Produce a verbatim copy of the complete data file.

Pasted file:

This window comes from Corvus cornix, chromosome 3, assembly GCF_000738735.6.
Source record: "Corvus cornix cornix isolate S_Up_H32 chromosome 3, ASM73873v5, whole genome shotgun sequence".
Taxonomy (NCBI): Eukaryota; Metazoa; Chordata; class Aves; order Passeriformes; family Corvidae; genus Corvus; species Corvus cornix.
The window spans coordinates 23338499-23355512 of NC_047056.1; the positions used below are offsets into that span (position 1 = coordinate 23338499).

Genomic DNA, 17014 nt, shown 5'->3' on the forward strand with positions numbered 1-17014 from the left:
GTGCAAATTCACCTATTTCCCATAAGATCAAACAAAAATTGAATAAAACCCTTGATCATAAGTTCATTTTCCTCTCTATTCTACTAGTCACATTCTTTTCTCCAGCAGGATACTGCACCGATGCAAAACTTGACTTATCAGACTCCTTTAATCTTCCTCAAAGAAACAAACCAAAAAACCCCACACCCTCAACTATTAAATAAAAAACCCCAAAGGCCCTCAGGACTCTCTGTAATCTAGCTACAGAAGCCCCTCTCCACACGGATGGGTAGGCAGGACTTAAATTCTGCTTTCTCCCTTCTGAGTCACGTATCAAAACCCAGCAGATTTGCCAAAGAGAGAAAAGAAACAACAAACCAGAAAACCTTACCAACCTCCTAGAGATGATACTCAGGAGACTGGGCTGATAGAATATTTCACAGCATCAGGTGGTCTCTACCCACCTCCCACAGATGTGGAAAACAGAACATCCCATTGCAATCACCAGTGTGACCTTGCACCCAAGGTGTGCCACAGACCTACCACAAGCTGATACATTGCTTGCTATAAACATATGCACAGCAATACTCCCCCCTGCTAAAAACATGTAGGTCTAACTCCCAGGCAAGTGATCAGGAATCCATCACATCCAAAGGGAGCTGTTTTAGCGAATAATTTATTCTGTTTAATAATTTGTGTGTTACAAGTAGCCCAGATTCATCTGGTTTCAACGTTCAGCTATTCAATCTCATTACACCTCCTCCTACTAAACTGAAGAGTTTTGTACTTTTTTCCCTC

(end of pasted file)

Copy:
This window comes from Corvus cornix, chromosome 3, assembly GCF_000738735.6.
Source record: "Corvus cornix cornix isolate S_Up_H32 chromosome 3, ASM73873v5, whole genome shotgun sequence".
Taxonomy (NCBI): Eukaryota; Metazoa; Chordata; class Aves; order Passeriformes; family Corvidae; genus Corvus; species Corvus cornix.
The window spans coordinates 23338499-23355512 of NC_047056.1; the positions used below are offsets into that span (position 1 = coordinate 23338499).

Genomic DNA, 17014 nt, shown 5'->3' on the forward strand with positions numbered 1-17014 from the left:
GTGCAAATTCACCTATTTCCCATAAGATCAAACAAAAATTGAATAAAACCCTTGATCATAAGTTCATTTTCCTCTCTATTCTACTAGTCACATTCTTTTCTCCAGCAGGATACTGCACCGATGCAAAACTTGACTTATCAGACTCCTTTAATCTTCCTCAAAGAAACAAACCAAAAAACCCCACACCCTCAACTATTAAATAAAAAACCCCAAAGGCCCTCAGGACTCTCTGTAATCTAGCTACAGAAGCCCCTCTCCACACGGATGGGTAGGCAGGACTTAAATTCTGCTTTCTCCCTTCTGAGTCACGTATCAAAACCCAGCAGATTTGCCAAAGAGAGAAAAGAAACAACAAACCAGAAAACCTTACCAACCTCCTAGAGATGATACTCAGGAGACTGGGCTGATAGAATATTTCACAGCATCAGGTGGTCTCTACCCACCTCCCACAGATGTGGAAAACAGAACATCCCATTGCAATCACCAGTGTGACCTTGCACCCAAGGTGTGCCACAGACCTACCACAAGCTGATACATTGCTTGCTATAAACATATGCACAGCAATACTCCCCCCTGCTAAAAACATGTAGGTCTAACTCCCAGGCAAGTGATCAGGAATCCATCACATCCAAAGGGAGCTGTTTTAGCGAATAATTTATTCTGTTTAATAATTTGTGTGTTACAAGTAGCCCAGATTCATCTGGTTTCAACGTTCAGCTATTCAATCTCATTACACCTCCTCCTACTAAACTGAAGAGTTTTGTACTTTTTTCCCTC